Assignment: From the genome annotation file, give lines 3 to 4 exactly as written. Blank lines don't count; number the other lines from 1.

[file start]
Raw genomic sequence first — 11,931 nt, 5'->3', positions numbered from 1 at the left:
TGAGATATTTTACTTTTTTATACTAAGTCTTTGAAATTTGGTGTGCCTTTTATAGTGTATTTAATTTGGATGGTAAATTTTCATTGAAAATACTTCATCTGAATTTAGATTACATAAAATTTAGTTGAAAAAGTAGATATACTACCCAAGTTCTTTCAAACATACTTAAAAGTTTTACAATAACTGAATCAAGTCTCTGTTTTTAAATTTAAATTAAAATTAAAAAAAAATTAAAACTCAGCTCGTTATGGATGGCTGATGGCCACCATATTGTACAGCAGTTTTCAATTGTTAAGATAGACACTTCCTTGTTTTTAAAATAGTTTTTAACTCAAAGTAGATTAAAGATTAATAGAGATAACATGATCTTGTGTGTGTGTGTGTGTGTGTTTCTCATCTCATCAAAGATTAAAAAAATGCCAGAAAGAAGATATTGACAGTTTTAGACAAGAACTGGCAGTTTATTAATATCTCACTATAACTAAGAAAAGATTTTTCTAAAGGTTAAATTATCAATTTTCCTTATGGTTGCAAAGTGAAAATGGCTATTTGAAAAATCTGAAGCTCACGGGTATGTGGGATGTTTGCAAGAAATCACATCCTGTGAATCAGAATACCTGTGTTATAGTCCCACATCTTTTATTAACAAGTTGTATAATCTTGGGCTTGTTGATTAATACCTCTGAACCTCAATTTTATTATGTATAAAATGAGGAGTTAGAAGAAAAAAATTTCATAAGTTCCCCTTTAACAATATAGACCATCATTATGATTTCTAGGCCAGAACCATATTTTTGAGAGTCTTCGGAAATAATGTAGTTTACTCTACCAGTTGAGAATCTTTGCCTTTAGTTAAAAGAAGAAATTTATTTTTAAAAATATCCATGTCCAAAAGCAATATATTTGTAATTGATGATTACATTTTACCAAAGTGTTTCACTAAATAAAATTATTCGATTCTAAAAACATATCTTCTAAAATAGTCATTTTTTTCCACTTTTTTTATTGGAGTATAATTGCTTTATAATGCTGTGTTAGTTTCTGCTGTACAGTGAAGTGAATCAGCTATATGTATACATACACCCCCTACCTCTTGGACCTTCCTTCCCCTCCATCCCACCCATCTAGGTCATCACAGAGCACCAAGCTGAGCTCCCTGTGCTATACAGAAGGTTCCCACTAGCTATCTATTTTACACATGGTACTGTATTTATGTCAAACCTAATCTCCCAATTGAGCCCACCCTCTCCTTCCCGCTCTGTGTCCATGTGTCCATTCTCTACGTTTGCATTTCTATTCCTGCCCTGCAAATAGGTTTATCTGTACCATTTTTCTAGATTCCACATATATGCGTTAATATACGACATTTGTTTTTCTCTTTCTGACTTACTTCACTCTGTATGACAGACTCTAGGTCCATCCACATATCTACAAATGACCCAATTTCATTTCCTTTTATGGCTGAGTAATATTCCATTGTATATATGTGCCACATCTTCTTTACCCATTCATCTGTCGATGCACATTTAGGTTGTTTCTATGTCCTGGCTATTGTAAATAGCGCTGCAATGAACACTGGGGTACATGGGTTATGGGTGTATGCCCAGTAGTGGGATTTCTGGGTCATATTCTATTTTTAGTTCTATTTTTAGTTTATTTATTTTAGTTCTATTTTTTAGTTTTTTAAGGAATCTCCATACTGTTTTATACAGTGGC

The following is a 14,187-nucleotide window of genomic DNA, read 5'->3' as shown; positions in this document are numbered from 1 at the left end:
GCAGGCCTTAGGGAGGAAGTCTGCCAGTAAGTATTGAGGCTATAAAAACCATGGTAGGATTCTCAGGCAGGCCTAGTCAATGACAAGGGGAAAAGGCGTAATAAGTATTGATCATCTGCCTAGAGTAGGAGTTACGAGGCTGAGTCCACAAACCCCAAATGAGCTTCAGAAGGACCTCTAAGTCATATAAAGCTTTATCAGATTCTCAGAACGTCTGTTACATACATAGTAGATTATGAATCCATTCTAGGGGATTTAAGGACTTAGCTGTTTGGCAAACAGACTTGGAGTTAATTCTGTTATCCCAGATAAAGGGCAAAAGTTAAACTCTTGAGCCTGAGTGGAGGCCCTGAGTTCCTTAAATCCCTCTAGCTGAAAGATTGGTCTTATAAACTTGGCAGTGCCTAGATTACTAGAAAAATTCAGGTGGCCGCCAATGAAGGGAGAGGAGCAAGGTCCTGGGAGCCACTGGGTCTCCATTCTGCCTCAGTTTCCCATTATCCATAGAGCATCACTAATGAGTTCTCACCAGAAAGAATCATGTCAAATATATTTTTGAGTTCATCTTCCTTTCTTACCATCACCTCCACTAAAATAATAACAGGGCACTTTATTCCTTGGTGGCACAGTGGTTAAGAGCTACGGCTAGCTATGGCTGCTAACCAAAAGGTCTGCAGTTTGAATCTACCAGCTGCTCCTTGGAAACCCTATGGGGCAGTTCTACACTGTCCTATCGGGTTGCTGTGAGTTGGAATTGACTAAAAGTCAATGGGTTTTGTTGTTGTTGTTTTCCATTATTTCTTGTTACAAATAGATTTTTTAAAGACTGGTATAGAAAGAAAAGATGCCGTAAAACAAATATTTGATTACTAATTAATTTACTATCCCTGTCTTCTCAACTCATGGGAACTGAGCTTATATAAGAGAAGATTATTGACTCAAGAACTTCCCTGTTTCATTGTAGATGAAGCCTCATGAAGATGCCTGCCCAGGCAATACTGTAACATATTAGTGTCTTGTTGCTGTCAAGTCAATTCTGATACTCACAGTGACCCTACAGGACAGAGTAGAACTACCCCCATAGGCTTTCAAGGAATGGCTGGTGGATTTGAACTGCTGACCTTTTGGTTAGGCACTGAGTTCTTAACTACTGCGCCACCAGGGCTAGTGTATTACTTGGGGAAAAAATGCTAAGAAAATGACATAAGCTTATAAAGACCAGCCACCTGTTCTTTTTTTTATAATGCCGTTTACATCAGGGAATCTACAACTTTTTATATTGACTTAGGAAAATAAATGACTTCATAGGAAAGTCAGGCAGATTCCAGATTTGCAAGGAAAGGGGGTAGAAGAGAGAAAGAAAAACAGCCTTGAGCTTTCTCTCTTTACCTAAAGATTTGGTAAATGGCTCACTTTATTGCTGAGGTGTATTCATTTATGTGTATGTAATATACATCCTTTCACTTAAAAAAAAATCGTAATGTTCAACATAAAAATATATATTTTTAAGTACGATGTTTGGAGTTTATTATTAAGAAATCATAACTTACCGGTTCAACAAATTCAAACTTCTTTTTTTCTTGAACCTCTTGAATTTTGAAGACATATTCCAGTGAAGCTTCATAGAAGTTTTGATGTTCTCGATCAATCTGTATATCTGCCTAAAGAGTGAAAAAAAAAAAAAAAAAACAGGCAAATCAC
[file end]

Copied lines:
The following is a 14,187-nucleotide window of genomic DNA, read 5'->3' as shown; positions in this document are numbered from 1 at the left end:
GCAGGCCTTAGGGAGGAAGTCTGCCAGTAAGTATTGAGGCTATAAAAACCATGGTAGGATTCTCAGGCAGGCCTAGTCAATGACAAGGGGAAAAGGCGTAATAAGTATTGATCATCTGCCTAGAGTAGGAGTTACGAGGCTGAGTCCACAAACCCCAAATGAGCTTCAGAAGGACCTCTAAGTCATATAAAGCTTTATCAGATTCTCAGAACGTCTGTTACATACATAGTAGATTATGAATCCATTCTAGGGGATTTAAGGACTTAGCTGTTTGGCAAACAGACTTGGAGTTAATTCTGTTATCCCAGATAAAGGGCAAAAGTTAAACTCTTGAGCCTGAGTGGAGGCCCTGAGTTCCTTAAATCCCTCTAGCTGAAAGATTGGTCTTATAAACTTGGCAGTGCCTAGATTACTAGAAAAATTCAGGTGGCCGCCAATGAAGGGAGAGGAGCAAGGTCCTGGGAGCCACTGGGTCTCCATTCTGCCTCAGTTTCCCATTATCCATAGAGCATCACTAATGAGTTCTCACCAGAAAGAATCATGTCAAATATATTTTTGAGTTCATCTTCCTTTCTTACCATCACCTCCACTAAAATAATAACAGGGCACTTTATTCCTTGGTGGCACAGTGGTTAAGAGCTACGGCTAGCTATGGCTGCTAACCAAAAGGTCTGCAGTTTGAATCTACCAGCTGCTCCTTGGAAACCCTATGGGGCAGTTCTACACTGTCCTATCGGGTTGCTGTGAGTTGGAATTGACTAAAAGTCAATGGGTTTTGTTGTTGTTGTTTTCCATTATTTCTTGTTACAAATAGATTTTTTAAAGACTGGTATAGAAAGAAAAGATGCCGTAAAACAAATATTTGATTACTAATTAATTTACTATCCCTGTCTTCTCAACTCATGGGAACTGAGCTTATATAAGAGAAGATTATTGACTCAAGAACTTCCCTGTTTCATTGTAGATGAAGCCTCATGAAGATGCCTGCCCAGGCAATACTGTAACATATTAGTGTCTTGTTGCTGTCAAGTCAATTCTGATACTCACAGTGACCCTACAGGACAGAGTAGAACTACCCCCATAGGCTTTCAAGGAATGGCTGGTGGATTTGAACTGCTGACCTTTTGGTTAGGCACTGAGTTCTTAACTACTGCGCCACCAGGGCTAGTGTATTACTTGGGGAAAAAATGCTAAGAAAATGACATAAGCTTATAAAGACCAGCCACCTGTTCTTTTTTTTATAATGCCGTTTACATCAGGGAATCTACAACTTTTTATATTGACTTAGGAAAATAAATGACTTCATAGGAAAGTCAGGCAGATTCCAGATTTGCAAGGAAAGGGGGTAGAAGAGAGAAAGAAAAACAGCCTTGAGCTTTCTCTCTTTACCTAAAGATTTGGTAAATGGCTCACTTTATTGCTGAGGTGTATTCATTTATGTGTATGTAATATACATCCTTTCACTTAAAAAAAAATCGTAATGTTCAACATAAAAATATATATTTTTAAGTACGATGTTTGGAGTTTATTATTAAGAAATCATAACTTACCGGTTCAACAAATTCAAACTTCTTTTTTTCTTGAACCTCTTGAATTTTGAAGACATATTCCAGTGAAGCTTCATAGAAGTTTTGATGTTCTCGATCAATCTGTATATCTGCCTAAAGAGTGAAAAAAAAAAAAAAAAAACAGGCAAATCAC